Hedge fund manager Vivek Ramaswamy has been climbing the presidential polls, thanks in part to his corporate successes.
Before his bid for the Republican nomination, where he’s now ranked third after Donald Trump and Ron DeSantis, Ramaswamy established and led a pharmaceutical venture, Roivant, which went public in 2021. He then launched Ohio-based Strive Asset Management, a financial firm positioned as a right-leaning alternative to the ESG movement’s emphasis on investments with environmental, social, and governance consequences. Its slogan, setting it apart from ESG, is “invest in excellence.”
However, recent legal actions from two ex-employees against the financial firm and its founders, including Ramaswamy and Anson Frericks, hint at potential issues within it. These suits allege that both founders aggressively prompted staff to break securities laws. Additionally, the company may not have achieved the desired results for its “anti-ESG” ventures.
Christopher Lenzo, representing ex-EVP Joyce Rosely, told Bloomberg that Strive might’ve been more of a publicity move to advance Ramaswamy’s political aspirations rather than a genuine investment venture.
“[Strive]was founded, in retrospect, largely as a PR mechanism for the presidential campaign of Ramaswamy,” he said. “Not a lot of thought was given to running it as an investment firm.”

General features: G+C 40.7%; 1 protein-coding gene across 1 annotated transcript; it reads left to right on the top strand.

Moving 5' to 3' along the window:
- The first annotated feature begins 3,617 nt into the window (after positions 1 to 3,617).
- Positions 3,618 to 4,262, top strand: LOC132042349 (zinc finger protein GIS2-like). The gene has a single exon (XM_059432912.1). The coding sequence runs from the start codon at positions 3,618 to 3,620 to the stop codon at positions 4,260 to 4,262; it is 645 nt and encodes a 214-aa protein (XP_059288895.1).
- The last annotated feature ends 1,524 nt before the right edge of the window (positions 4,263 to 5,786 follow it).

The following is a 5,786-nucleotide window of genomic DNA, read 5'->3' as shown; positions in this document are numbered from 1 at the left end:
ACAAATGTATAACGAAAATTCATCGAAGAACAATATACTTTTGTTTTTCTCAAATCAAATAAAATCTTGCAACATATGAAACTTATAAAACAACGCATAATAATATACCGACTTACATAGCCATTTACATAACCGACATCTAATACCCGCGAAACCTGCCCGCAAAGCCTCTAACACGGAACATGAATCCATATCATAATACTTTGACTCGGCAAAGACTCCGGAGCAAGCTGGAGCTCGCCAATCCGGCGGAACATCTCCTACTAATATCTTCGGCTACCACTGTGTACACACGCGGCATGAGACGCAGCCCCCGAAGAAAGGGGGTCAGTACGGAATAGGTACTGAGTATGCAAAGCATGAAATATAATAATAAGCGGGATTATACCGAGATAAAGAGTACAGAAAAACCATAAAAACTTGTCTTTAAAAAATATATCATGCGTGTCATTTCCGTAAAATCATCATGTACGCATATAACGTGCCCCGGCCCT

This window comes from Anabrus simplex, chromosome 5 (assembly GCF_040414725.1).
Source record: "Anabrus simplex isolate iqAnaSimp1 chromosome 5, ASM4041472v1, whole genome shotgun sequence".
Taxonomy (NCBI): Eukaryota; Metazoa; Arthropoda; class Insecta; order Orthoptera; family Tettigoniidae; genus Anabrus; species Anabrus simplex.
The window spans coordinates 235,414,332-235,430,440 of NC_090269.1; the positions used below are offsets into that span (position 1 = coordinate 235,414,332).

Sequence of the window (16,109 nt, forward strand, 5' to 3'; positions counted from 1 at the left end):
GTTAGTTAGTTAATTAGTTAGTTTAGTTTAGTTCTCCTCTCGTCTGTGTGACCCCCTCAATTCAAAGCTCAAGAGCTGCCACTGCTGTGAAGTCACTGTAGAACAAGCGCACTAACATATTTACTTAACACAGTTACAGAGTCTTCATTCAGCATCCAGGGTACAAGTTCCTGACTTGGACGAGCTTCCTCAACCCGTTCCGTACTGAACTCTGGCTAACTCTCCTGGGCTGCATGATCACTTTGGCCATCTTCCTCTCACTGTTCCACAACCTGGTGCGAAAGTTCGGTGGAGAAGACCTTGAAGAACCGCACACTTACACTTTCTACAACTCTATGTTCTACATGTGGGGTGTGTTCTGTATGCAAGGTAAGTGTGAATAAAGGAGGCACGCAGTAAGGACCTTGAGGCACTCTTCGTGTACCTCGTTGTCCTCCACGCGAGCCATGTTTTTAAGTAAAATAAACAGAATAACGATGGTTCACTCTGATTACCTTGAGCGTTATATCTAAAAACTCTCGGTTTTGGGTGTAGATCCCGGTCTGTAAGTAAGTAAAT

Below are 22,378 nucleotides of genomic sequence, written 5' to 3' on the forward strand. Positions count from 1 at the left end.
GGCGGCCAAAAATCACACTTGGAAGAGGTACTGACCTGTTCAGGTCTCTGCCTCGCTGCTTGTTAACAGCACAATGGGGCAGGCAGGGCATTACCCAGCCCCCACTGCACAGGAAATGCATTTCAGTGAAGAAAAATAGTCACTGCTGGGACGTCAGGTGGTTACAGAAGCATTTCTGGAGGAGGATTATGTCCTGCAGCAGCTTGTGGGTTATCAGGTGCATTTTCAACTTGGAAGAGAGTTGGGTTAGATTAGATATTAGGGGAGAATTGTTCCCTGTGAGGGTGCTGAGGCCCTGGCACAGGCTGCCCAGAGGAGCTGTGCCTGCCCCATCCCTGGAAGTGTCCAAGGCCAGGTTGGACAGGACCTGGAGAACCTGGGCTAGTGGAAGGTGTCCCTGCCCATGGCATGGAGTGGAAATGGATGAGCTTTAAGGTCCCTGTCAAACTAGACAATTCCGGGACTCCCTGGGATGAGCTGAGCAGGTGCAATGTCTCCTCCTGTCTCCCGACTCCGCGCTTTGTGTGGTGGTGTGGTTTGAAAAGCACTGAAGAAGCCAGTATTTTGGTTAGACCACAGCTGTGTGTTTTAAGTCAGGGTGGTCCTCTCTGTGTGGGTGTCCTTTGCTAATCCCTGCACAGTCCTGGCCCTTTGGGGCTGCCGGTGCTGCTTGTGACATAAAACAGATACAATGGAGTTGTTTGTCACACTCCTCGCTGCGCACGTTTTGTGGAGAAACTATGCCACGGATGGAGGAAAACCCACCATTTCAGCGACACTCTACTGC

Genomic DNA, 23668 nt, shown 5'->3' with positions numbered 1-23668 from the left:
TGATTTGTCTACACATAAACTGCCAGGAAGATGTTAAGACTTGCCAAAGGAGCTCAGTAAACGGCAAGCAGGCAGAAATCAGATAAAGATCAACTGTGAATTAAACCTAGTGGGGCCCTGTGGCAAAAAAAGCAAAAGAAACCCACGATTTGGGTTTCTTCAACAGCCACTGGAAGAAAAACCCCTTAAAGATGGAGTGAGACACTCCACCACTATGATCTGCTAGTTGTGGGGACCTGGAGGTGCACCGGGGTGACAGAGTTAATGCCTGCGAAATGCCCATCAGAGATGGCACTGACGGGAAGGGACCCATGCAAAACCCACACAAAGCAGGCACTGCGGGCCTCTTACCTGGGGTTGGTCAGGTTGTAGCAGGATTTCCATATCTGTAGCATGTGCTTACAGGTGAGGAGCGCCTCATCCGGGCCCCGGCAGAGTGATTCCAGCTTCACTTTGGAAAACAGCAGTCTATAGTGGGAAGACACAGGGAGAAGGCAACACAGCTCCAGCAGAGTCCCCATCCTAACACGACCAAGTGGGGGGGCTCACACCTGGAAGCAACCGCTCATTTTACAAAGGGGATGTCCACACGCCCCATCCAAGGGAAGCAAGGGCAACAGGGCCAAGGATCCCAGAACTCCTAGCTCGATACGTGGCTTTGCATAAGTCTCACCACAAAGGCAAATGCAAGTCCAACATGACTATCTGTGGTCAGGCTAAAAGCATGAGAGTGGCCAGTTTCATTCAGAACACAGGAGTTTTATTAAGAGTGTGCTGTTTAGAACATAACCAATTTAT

The lawsuits have yet to make mainstream headlines. But with an upcoming presidential debate, Ramaswamy’s history will be under the microscope. Allies of second-placed DeSantis’ are bound to focus their criticisms on third-place Ramaswamy.
Strive responded by stating its commitment to robustly defend its position, and refraining from further comments due to ongoing litigation. Tricia McLaughlin, Ramaswamy’s PR head, clarified the distinction between Strive and his campaign.
In one case, from Kansas, John Phillips accuses Ramaswamy of portraying an overly optimistic financial situation at Strive to stakeholders and staff, leading Phillips to resign from a lucrative position at JPMorgan based on these assertions. Philips was Executive Director and Client Manager at JP Morgan from 2014-2022. Before that he had roles as an SVP and Wholesaler at Fidelity Investments, where he started in 2000.
Another case from New Jersey’s Union County cites Rosely’s dismissal after she highlighted instances of sexual misconduct and potential securities law breaches at the firm. Rosely alleges her concerns were dismissed by Frericks, the then top executive at Strive. Like Phillips, she claims both founders encouraged illicit practices, with concerns about misleading sales materials and unlicensed securities salespeople.
Both were let go in March, with Rosely claiming age discrimination in the layoffs, as all those dismissed were over 40. She also believes it was retaliation against raising concerns about workplace issues.
After their exit in April, Matt Cole became Strive’s CEO. By June, he recognized that the company, managing ETFs of approximately $1 billion, would pivot from political discourse to emphasizing “shareholder capitalism.” A memo seen by Bloomberg indicated growth had slowed due to the firm’s overly political stance but expected it to pick up pace by 2025.
Strive Asset Management fast facts;
Launched: May 2022
ETFs on US Markets: 10
Av. Expense ration: 0.28%
Largest ETF: Strive US Energy $355m
Smallest ETF: Strive 1000 value $18m